Cyber Crime

At Kingsley Napley, we have vast experience of defending those accused of cyber crime, as well as those affected by it.  

We specialise in:

  • Cyber stalking, harassment and malicious communications
  • Possession / downloading of indecent images of children
  • “Sextortion” and revenge porn
  • Cyber fraud and theft offences
  • Offences under the Data Protection Act 1998

Our dedicated team has the technical, legal and tactical experience to advise you at every stage of your case.  Whether you are facing a criminal investigation or prosecution or have found yourself the target of such activity and need to take control of the situation, we can help.

If you find yourself accused of a computer-based offence, you need a legal team with the skills and experience to advise you on what can be technically complex issues of law.  

Your lawyers may well need multi-jurisdictional experience: cyber crime is by nature borderless and you may require advice upon mutual legal assistance, extradition and cross-border disclosure regimes.

Above all, you need advice from lawyers with years of practical experience of advising in this area and who pride themselves on taking a fearless and innovative approach to every case. 

In recent months, we have advised:

  • Companies whose confidential client data had been stolen by former employees / former directors
  • Individuals accused of accessing and disclosing confidential information held on their employers’ systems
  • Individuals accused of downloading / possessing indecent images of children 
  • Individuals being investigated for disseminating malicious communications
  • Company directors who may have incurred liability under the Data Protection Act for security breaches
  • Individuals at risk of devastating reputational damage due to falling victim to “sextortion” or webcam blackmail

What is cyber crime?

It is much wider than many realise. In essence, it is any criminal activity carried out using computers and/or the internet. It falls into two broad categories:

Firstly, there are offences where a computer is the object of the activity. These include such activity as hacking, phishing, spamming, deployment of viruses and denial of service attacks.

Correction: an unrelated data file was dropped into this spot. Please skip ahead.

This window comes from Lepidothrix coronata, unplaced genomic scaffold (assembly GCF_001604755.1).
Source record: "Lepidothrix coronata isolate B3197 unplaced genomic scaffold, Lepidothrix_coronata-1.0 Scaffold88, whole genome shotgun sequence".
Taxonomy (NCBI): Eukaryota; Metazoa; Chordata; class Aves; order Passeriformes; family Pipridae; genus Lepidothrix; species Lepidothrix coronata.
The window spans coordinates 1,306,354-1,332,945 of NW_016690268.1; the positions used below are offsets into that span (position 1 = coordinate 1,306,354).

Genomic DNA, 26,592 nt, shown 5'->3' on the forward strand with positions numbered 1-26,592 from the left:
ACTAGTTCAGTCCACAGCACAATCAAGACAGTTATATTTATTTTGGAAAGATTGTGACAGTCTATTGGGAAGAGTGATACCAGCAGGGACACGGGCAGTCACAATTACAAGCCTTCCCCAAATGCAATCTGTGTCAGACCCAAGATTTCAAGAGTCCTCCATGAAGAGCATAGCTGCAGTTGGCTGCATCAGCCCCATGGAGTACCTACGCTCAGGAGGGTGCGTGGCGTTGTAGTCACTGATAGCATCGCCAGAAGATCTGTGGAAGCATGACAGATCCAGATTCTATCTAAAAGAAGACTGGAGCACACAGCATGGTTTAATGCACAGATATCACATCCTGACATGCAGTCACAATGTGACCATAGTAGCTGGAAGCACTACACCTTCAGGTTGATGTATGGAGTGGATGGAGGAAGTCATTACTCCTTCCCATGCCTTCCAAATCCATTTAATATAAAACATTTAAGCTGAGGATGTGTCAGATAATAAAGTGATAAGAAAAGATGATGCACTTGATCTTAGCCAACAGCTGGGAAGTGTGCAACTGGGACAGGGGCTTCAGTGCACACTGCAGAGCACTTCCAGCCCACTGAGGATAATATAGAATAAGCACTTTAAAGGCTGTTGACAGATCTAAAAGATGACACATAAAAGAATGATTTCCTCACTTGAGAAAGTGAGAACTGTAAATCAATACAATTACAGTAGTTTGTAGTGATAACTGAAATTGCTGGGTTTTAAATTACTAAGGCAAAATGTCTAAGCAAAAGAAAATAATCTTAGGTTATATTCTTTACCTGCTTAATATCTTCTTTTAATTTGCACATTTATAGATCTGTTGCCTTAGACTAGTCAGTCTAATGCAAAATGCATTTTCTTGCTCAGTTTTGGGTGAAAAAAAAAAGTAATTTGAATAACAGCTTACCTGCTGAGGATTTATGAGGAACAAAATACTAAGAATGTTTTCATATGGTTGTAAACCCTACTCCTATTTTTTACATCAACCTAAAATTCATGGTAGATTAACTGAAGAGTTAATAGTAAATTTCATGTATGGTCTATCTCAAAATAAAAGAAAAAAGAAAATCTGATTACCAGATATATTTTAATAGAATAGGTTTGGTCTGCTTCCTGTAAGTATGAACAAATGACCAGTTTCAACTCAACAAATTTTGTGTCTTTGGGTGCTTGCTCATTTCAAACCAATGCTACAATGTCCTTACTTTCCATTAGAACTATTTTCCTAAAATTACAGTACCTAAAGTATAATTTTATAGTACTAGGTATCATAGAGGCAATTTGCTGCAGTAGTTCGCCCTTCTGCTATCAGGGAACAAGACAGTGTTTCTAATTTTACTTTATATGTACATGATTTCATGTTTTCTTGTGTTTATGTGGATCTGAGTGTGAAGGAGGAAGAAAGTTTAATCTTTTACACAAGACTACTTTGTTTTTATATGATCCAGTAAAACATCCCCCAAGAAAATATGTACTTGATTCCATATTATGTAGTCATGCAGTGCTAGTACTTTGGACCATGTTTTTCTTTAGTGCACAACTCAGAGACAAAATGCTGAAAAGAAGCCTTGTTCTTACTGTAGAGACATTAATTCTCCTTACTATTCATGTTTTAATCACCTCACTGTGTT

Secondly, there are offences where a computer is the tool by which the activity is carried out. Many substantive offences are unrelated to computers or the internet but technology is being used in their commission. Obvious examples include fraud, possession / dissemination of indecent images of children, identity theft, illegal downloads, cyber stalking, and hate crimes.

Cyber crime is an area of growing legal complexity.  In many cases, there is a grey area between freedom of expression and abusive communications.  In others, most notably hacking cases, there are legitimate differences in opinion as to what constitutes unlawful activity. The technical nature of some of these offences may mean that private individuals and companies may be unwittingly caught up in an investigation without realising that their actions have given rise to potential criminal liability.

Whether you are facing an interview under caution, have been charged with an offence or simply require a no-obligation conversation with an experienced solicitor about your options, please contact a member of the team to see how we can help.

Similarly, if you think you may have been the target of this type of activity and need practical advice as to managing the fall-out, we can provide the support you need.

Our experience in this field is unrivalled. This expertise is complemented by our renowned international crime team who can offer specialist advice, if required, in relation to any multi-jurisdictional aspects of your case.
We also recognise that cyber crime is often much broader than a purely criminal issue, particularly for those who have fallen victim to such conduct.  In those cases, we work closely with our colleagues in dispute resolution, employment and public law to identify and implement the best possible solution.

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